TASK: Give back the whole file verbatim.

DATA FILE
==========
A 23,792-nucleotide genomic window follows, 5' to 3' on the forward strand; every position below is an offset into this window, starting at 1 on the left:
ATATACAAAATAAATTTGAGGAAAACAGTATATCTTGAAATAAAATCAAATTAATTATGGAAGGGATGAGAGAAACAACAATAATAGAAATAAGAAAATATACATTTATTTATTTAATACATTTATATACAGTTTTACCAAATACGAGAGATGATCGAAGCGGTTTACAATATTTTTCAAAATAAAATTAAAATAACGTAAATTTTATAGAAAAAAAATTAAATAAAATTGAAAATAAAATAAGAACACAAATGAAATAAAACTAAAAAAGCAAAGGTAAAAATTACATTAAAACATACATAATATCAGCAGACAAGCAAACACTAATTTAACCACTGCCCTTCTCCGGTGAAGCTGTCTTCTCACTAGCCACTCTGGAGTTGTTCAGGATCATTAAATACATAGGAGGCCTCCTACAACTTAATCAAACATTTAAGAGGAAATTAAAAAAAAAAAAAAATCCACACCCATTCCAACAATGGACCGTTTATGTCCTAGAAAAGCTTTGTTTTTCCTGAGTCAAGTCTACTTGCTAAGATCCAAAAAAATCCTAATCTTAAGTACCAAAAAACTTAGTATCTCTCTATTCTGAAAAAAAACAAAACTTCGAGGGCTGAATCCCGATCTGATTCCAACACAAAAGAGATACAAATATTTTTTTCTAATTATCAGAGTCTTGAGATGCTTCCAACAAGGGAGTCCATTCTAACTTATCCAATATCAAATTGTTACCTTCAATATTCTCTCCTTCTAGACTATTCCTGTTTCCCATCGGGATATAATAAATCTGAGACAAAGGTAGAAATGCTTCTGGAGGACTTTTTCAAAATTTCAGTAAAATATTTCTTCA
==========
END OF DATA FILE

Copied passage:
A 23,792-nucleotide genomic window follows, 5' to 3' on the forward strand; every position below is an offset into this window, starting at 1 on the left:
ATATACAAAATAAATTTGAGGAAAACAGTATATCTTGAAATAAAATCAAATTAATTATGGAAGGGATGAGAGAAACAACAATAATAGAAATAAGAAAATATACATTTATTTATTTAATACATTTATATACAGTTTTACCAAATACGAGAGATGATCGAAGCGGTTTACAATATTTTTCAAAATAAAATTAAAATAACGTAAATTTTATAGAAAAAAAATTAAATAAAATTGAAAATAAAATAAGAACACAAATGAAATAAAACTAAAAAAGCAAAGGTAAAAATTACATTAAAACATACATAATATCAGCAGACAAGCAAACACTAATTTAACCACTGCCCTTCTCCGGTGAAGCTGTCTTCTCACTAGCCACTCTGGAGTTGTTCAGGATCATTAAATACATAGGAGGCCTCCTACAACTTAATCAAACATTTAAGAGGAAATTAAAAAAAAAAAAAAATCCACACCCATTCCAACAATGGACCGTTTATGTCCTAGAAAAGCTTTGTTTTTCCTGAGTCAAGTCTACTTGCTAAGATCCAAAAAAATCCTAATCTTAAGTACCAAAAAACTTAGTATCTCTCTATTCTGAAAAAAAACAAAACTTCGAGGGCTGAATCCCGATCTGATTCCAACACAAAAGAGATACAAATATTTTTTTCTAATTATCAGAGTCTTGAGATGCTTCCAACAAGGGAGTCCATTCTAACTTATCCAATATCAAATTGTTACCTTCAATATTCTCTCCTTCTAGACTATTCCTGTTTCCCATCGGGATATAATAAATCTGAGACAAAGGTAGAAATGCTTCTGGAGGACTTTTTCAAAATTTCAGTAAAATATTTCTTCA